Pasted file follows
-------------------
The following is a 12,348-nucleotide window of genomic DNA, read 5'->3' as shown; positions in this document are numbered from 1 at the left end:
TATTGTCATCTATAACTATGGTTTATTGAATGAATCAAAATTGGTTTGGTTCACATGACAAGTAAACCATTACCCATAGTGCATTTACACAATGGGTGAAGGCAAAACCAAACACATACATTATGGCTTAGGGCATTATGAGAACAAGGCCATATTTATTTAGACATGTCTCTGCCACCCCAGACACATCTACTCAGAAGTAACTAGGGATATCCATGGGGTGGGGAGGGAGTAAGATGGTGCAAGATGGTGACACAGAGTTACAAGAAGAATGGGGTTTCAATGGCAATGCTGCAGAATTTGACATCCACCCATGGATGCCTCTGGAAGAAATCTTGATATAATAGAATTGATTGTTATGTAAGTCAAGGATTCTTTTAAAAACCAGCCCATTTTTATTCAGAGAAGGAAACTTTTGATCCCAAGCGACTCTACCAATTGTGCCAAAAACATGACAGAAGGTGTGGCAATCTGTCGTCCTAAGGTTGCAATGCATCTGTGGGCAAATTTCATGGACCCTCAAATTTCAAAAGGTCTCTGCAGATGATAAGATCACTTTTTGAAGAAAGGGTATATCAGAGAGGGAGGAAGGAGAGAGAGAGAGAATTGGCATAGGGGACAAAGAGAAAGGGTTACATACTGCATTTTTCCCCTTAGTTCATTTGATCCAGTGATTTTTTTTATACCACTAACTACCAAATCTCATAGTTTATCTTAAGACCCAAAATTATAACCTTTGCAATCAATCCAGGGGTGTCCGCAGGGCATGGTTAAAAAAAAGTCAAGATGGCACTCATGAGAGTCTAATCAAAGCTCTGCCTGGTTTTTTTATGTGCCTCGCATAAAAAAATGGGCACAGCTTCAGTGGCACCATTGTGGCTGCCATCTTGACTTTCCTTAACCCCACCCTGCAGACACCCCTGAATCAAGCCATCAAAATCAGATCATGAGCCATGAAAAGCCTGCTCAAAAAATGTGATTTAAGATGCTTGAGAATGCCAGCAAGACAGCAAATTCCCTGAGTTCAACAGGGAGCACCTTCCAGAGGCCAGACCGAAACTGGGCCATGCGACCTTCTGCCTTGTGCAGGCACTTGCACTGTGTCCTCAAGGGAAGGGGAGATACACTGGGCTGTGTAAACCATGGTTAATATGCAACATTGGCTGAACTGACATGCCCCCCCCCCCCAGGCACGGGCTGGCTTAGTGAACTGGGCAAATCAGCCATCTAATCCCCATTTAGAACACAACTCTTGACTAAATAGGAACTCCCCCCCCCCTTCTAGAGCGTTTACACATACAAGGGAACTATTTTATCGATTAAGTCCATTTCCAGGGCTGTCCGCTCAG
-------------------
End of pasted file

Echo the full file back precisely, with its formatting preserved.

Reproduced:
The following is a 12,348-nucleotide window of genomic DNA, read 5'->3' as shown; positions in this document are numbered from 1 at the left end:
TATTGTCATCTATAACTATGGTTTATTGAATGAATCAAAATTGGTTTGGTTCACATGACAAGTAAACCATTACCCATAGTGCATTTACACAATGGGTGAAGGCAAAACCAAACACATACATTATGGCTTAGGGCATTATGAGAACAAGGCCATATTTATTTAGACATGTCTCTGCCACCCCAGACACATCTACTCAGAAGTAACTAGGGATATCCATGGGGTGGGGAGGGAGTAAGATGGTGCAAGATGGTGACACAGAGTTACAAGAAGAATGGGGTTTCAATGGCAATGCTGCAGAATTTGACATCCACCCATGGATGCCTCTGGAAGAAATCTTGATATAATAGAATTGATTGTTATGTAAGTCAAGGATTCTTTTAAAAACCAGCCCATTTTTATTCAGAGAAGGAAACTTTTGATCCCAAGCGACTCTACCAATTGTGCCAAAAACATGACAGAAGGTGTGGCAATCTGTCGTCCTAAGGTTGCAATGCATCTGTGGGCAAATTTCATGGACCCTCAAATTTCAAAAGGTCTCTGCAGATGATAAGATCACTTTTTGAAGAAAGGGTATATCAGAGAGGGAGGAAGGAGAGAGAGAGAGAATTGGCATAGGGGACAAAGAGAAAGGGTTACATACTGCATTTTTCCCCTTAGTTCATTTGATCCAGTGATTTTTTTTATACCACTAACTACCAAATCTCATAGTTTATCTTAAGACCCAAAATTATAACCTTTGCAATCAATCCAGGGGTGTCCGCAGGGCATGGTTAAAAAAAAGTCAAGATGGCACTCATGAGAGTCTAATCAAAGCTCTGCCTGGTTTTTTTATGTGCCTCGCATAAAAAAATGGGCACAGCTTCAGTGGCACCATTGTGGCTGCCATCTTGACTTTCCTTAACCCCACCCTGCAGACACCCCTGAATCAAGCCATCAAAATCAGATCATGAGCCATGAAAAGCCTGCTCAAAAAATGTGATTTAAGATGCTTGAGAATGCCAGCAAGACAGCAAATTCCCTGAGTTCAACAGGGAGCACCTTCCAGAGGCCAGACCGAAACTGGGCCATGCGACCTTCTGCCTTGTGCAGGCACTTGCACTGTGTCCTCAAGGGAAGGGGAGATACACTGGGCTGTGTAAACCATGGTTAATATGCAACATTGGCTGAACTGACATGCCCCCCCCCCCCAGGCACGGGCTGGCTTAGTGAACTGGGCAAATCAGCCATCTAATCCCCATTTAGAACACAACTCTTGACTAAATAGGAACTCCCCCCCCCCTTCTAGAGCGTTTACACATACAAGGGAACTATTTTATCGATTAAGTCCATTTCCAGGGCTGTCCGCTCAG